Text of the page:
To modernize mainframe applications and data, the real goal must be to adopt and master cloud-native tooling and practices to ensure that developers and operators can use common methods and management to speedily exploit new digital opportunities – across all cloud and on-premises platforms. In other words, you need to pull a cloud-native IT operating model over your mainframe applications and data.

What does that mean? In simplest terms, it means bringing popular open source tools for DevOps to the mainframe, extending those tools for use with mainframe-oriented languages and automation services and making a serious commitment to reskill application delivery and operations professionals to fill in the digital donut in cloud operations.

The good news is that IBM is going all-in on cloud, fully committing to end differences between how you deliver applications and services in the cloud and how you’ll deliver application and services on IBM platforms (including IBM’s own cloud offering). IBM’s most recent step on this journey is the introduction of “IBM Wazi for Red Hat CodeReady Workspaces,” which can be an add-on for IBM’s “CloudPak for Applications” (yeah, that’s a mouthful, but it’s IBM), but also can be used standalone without the need to buy the cloudPak for applications. This bundled set of capabilities:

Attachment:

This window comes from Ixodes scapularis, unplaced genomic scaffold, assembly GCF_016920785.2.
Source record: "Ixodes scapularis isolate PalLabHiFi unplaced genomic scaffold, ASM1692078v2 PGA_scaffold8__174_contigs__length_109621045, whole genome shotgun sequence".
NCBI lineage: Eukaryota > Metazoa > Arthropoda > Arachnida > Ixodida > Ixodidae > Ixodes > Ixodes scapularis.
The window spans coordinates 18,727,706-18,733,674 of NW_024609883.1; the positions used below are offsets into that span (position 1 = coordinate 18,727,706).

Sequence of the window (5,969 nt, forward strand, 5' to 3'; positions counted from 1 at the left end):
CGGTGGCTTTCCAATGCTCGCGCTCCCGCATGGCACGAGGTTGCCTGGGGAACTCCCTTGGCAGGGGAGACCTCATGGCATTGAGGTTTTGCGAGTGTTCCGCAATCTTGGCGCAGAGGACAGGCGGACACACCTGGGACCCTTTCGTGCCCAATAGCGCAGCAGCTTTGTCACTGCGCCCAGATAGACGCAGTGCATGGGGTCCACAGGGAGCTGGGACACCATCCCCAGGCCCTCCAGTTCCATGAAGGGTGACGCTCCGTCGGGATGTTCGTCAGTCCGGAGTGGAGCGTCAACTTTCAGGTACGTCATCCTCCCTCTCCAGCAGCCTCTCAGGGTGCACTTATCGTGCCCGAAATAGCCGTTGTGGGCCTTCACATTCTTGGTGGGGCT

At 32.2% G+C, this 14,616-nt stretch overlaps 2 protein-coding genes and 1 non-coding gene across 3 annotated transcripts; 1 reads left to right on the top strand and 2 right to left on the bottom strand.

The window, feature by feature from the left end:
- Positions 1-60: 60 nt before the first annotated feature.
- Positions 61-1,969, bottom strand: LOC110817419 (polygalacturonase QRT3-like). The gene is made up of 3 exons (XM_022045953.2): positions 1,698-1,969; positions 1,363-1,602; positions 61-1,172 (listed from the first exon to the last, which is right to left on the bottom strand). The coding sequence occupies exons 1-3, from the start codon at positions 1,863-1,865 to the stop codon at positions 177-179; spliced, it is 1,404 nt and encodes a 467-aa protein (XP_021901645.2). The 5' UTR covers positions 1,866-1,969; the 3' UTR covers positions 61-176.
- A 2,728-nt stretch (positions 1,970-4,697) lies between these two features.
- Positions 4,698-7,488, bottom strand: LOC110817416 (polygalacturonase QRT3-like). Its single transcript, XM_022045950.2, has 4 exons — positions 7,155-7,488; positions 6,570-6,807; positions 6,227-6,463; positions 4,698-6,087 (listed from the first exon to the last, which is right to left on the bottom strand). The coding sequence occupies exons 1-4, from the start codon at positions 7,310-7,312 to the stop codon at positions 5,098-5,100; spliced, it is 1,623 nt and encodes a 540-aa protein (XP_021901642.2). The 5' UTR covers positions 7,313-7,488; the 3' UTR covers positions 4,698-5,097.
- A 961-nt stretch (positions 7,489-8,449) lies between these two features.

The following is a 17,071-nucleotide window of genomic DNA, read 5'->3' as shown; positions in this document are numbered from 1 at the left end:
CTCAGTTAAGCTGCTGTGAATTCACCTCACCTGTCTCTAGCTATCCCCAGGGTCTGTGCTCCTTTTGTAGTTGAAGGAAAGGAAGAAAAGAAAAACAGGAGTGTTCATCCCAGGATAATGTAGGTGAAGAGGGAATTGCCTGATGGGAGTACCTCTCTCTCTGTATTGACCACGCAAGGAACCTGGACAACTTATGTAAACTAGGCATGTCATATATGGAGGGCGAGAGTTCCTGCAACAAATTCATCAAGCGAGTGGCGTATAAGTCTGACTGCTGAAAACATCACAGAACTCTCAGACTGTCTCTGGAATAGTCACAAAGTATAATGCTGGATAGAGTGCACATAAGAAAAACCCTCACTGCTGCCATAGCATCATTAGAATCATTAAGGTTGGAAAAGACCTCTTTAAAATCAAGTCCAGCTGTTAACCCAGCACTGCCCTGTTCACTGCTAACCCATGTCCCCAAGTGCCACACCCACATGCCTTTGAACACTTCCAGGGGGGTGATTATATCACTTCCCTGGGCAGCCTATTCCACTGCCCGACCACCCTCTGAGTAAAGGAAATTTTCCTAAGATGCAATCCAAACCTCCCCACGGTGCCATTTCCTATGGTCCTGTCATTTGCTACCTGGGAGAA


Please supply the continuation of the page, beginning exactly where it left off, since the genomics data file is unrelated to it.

• Elevates the primacy of open source DevOps tooling on the mainframe. Perhaps it took the acquisition of Red Hat, but the “Wazi” DevOps pipeline is coherent and consistent with Red Hat’s leading CI/CD toolsets. The framework will be immediately familiar to any application delivery professional raised on tools like Git, Ansible and Jenkins.
  • Integrates COBOL and PL/1 language tools and IBM Z automation. A containerized z/OS sandbox running on RedHat Openshift on x86 Linux brings DevOps tooling and practices to traditional mainframe languages. While Cobol, Pl/1 and assembler programmers using traditional 3270 tools will still face learning curves, the end result will be a common DevOps experience for all application development pros in (or consulting to) your shop. Moreover, not only is IBM introducing new analyze and build tools for using old languages with new DevOps pipeline tricks, Wazi also introduces a separate but complementary new offering, “IBM Wazi Virtual Test Platform,” that allows developers to fully integrate application integration and transaction-level testing into a standard enterprise wide DevOps pipeline, an essential capability for early-and-often (i.e., “shifting left”) hybrid cloud testing without breaking other systems – or the bank.
  • Alleviates training and change fears. Old dogs certainly can learn new tricks, but sometimes choose not to. IBM’s “DevOps Acceleration Program” (DAP) and “IBM Z Academic Initiative” DevOps reduces assessment, training and deployment barriers for…


Application Development CEO Jonathan Cartu